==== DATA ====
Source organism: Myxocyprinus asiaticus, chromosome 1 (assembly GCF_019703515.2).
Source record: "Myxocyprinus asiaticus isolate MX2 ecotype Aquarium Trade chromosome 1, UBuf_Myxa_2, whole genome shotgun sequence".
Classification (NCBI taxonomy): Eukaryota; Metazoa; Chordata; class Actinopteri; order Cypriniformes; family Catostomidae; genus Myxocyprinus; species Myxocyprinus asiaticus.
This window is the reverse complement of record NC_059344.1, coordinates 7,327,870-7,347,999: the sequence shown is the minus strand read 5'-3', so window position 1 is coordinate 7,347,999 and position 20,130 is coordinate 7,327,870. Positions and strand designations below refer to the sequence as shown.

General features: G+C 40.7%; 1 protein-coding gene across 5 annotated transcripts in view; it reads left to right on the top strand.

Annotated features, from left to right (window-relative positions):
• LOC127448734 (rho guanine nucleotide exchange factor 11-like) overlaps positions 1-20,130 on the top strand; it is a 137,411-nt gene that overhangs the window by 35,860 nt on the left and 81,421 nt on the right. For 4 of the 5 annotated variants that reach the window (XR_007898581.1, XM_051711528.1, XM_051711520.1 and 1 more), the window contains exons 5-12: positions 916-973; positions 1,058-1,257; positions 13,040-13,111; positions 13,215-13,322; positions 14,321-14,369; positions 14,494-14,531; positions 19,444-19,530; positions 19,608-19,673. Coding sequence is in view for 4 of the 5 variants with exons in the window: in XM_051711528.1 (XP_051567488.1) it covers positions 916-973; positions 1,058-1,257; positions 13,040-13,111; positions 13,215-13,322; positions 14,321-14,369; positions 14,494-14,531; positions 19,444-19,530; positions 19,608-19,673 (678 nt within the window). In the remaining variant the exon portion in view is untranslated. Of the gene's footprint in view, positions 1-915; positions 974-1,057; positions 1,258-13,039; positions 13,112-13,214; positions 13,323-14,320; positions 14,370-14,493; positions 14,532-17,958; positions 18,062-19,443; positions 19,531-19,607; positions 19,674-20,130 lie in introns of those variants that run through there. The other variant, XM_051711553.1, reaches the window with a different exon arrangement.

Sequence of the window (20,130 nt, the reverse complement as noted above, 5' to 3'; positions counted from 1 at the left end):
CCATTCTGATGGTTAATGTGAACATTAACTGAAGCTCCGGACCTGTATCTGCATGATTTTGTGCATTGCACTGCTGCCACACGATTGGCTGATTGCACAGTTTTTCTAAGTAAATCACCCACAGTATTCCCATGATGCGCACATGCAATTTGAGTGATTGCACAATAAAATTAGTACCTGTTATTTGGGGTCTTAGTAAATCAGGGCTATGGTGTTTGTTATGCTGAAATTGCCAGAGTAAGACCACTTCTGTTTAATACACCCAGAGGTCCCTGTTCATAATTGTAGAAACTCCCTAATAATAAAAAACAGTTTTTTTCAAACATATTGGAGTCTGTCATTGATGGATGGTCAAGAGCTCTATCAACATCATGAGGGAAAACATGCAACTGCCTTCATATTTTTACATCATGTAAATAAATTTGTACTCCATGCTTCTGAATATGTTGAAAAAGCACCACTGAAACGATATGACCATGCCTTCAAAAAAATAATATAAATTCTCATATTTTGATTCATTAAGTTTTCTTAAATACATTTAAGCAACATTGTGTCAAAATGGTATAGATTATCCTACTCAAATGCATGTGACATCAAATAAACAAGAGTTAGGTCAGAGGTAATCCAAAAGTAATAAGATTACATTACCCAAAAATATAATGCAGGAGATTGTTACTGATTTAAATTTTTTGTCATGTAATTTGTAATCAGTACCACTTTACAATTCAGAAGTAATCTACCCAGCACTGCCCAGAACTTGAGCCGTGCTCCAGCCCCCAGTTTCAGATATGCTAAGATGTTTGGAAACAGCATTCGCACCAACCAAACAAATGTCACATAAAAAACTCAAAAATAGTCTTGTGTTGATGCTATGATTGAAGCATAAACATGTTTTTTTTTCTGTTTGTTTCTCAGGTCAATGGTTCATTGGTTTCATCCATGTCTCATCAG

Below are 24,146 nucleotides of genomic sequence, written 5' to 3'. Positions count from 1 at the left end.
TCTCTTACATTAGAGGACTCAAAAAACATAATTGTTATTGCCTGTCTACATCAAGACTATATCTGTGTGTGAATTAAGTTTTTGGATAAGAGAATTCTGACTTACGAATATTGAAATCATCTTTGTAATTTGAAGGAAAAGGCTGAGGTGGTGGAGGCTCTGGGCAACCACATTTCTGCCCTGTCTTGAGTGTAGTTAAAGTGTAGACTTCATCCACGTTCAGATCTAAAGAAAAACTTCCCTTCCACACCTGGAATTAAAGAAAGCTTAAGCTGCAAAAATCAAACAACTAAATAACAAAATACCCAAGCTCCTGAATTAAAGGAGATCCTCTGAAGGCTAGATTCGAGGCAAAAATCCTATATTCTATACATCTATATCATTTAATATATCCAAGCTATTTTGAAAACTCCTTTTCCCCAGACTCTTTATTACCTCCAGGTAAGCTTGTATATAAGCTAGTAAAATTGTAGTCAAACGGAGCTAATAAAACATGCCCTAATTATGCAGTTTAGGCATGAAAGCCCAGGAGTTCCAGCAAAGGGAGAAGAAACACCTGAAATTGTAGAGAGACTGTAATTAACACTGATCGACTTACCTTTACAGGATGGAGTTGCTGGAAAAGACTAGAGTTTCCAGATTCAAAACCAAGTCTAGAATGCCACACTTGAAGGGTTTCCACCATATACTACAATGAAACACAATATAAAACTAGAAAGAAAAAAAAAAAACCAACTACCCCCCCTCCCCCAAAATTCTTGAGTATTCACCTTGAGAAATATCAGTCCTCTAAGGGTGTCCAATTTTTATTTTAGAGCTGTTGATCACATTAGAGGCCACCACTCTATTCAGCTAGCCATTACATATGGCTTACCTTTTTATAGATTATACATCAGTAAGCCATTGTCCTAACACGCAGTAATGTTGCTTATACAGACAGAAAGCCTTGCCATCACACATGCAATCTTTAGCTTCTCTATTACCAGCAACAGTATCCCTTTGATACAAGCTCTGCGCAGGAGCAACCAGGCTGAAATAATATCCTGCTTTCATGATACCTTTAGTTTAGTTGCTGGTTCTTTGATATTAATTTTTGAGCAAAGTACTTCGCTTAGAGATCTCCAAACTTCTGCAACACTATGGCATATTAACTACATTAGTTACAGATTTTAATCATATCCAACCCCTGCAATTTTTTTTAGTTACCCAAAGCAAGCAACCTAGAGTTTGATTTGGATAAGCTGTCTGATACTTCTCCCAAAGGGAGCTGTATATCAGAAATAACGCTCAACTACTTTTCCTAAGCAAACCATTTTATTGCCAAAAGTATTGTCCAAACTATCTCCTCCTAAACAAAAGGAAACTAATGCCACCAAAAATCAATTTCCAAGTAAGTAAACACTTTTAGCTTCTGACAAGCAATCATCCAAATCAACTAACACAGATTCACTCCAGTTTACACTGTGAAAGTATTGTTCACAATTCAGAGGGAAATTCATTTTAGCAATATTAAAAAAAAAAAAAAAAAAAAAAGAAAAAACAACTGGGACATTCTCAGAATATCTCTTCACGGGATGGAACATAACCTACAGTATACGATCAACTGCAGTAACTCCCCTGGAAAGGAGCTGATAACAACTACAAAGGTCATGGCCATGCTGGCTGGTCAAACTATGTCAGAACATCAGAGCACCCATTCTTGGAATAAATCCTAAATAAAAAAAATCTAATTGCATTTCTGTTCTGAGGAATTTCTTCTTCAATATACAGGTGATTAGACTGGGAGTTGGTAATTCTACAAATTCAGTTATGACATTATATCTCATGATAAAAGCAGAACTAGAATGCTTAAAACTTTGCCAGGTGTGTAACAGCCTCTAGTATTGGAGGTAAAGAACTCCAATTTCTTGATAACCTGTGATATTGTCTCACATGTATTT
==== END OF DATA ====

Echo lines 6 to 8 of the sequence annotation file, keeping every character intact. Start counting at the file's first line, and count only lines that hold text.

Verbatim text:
Annotated features, from left to right (window-relative positions):
• LOC127448734 (rho guanine nucleotide exchange factor 11-like) overlaps positions 1-20,130 on the top strand; it is a 137,411-nt gene that overhangs the window by 35,860 nt on the left and 81,421 nt on the right. For 4 of the 5 annotated variants that reach the window (XR_007898581.1, XM_051711528.1, XM_051711520.1 and 1 more), the window contains exons 5-12: positions 916-973; positions 1,058-1,257; positions 13,040-13,111; positions 13,215-13,322; positions 14,321-14,369; positions 14,494-14,531; positions 19,444-19,530; positions 19,608-19,673. Coding sequence is in view for 4 of the 5 variants with exons in the window: in XM_051711528.1 (XP_051567488.1) it covers positions 916-973; positions 1,058-1,257; positions 13,040-13,111; positions 13,215-13,322; positions 14,321-14,369; positions 14,494-14,531; positions 19,444-19,530; positions 19,608-19,673 (678 nt within the window). In the remaining variant the exon portion in view is untranslated. Of the gene's footprint in view, positions 1-915; positions 974-1,057; positions 1,258-13,039; positions 13,112-13,214; positions 13,323-14,320; positions 14,370-14,493; positions 14,532-17,958; positions 18,062-19,443; positions 19,531-19,607; positions 19,674-20,130 lie in introns of those variants that run through there. The other variant, XM_051711553.1, reaches the window with a different exon arrangement.

Sequence of the window (20,130 nt, the reverse complement as noted above, 5' to 3'; positions counted from 1 at the left end):